Zoekresultaat: 5 artikelen

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    Participatory research is increasingly being perceived as a democratic and transformative approach to social situations by both academics and policymakers. The article reflects on what it means to do participatory research, what it contributes to broader knowledge building, and why mess may not only need to be present in participatory research but encouraged. The purposes of participation and mess as nourishment for critical enquiry and more radical learning opportunities are considered and illuminated using case study material from the Family Based Positive Support Project.


Tina Cook
Tina Cook is a professor of education at Liverpool Hope University. At the core of her work is a focus on inclusive practice in research and evaluation. She is an executive committee member of the ICPHR, an editor of the International Journal of Educational Action Research, and a founder member of the UK Participatory Research Network. Her own research focus is with people with learning disabilities and people with cognitive impairment.
Article

Deliberation Out of the Laboratory into Democracy

Quasi-Experimental Research on Deliberative Opinions in Antwerp’s Participatory Budgeting

Tijdschrift Politics of the Low Countries, Aflevering 1 2020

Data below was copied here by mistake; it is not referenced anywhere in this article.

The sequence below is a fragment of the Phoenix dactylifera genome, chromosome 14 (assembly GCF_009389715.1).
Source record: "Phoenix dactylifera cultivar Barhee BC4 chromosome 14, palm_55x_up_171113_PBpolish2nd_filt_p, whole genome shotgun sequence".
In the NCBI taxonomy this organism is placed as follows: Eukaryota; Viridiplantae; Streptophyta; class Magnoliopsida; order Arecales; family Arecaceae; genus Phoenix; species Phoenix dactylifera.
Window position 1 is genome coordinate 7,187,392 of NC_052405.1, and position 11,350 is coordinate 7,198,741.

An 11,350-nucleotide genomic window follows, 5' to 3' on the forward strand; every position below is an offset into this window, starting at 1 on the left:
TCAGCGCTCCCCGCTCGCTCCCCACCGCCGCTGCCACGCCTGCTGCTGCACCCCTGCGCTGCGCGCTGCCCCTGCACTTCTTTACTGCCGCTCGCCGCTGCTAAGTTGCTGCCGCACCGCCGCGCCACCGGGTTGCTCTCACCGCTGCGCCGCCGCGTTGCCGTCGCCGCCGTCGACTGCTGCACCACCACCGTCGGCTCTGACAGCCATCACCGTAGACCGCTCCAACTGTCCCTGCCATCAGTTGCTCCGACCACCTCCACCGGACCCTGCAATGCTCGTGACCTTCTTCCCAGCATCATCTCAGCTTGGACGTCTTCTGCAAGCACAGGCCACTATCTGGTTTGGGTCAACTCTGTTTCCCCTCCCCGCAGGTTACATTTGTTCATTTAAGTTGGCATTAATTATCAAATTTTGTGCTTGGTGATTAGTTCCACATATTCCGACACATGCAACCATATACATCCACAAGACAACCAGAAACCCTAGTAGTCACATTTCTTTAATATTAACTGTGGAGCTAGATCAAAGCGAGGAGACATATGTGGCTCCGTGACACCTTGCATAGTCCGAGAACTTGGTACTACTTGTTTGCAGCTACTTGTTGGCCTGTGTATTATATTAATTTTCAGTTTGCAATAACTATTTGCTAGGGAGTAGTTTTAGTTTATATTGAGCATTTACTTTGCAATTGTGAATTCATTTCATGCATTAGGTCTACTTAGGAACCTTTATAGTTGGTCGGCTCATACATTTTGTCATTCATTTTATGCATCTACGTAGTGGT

Trefwoorden Deliberative democracy, mini-publics, participatory budget, social learning, deliberative opinions
Auteurs Thibaut Renson
SamenvattingAuteursinformatie

    The theoretical assumptions of deliberative democracy are increasingly embraced by policymakers investing in local practices, while the empirical verifications are often not on an equal footing. One such assertion concerns the stimulus of social learning among participants of civic democratic deliberation. Through the use of pre-test/post-test panel data, it is tested whether participation in mini-publics stimulates the cognitive and attitudinal indicators of social learning. The main contribution of this work lies in the choice of matching this quasi-experimental set-up with a natural design. This study explores social learning across deliberation through which local policymakers invite their citizens to participate in actual policymaking. This analysis on the District of Antwerp’s participatory budgeting demonstrates stronger social learning in real-world policymaking. These results inform a richer theory on the impacts of deliberation, as well as better use of limited resources for local (participatory) policymaking.


Thibaut Renson
Thibaut Renson is, inspired by the 2008 Obama campaign, educated as a Political Scientist (Ma EU Studies, Ghent University) and Political Philosopher (Ma Global Ethics and Human Values, King’s College London). Landed back at the Ghentian Centre for Local Politics to do empirical research. Driven by the moral importance of social learning (vs. political consumerism) in democracy, exploring the empirical instrumentality of deliberation.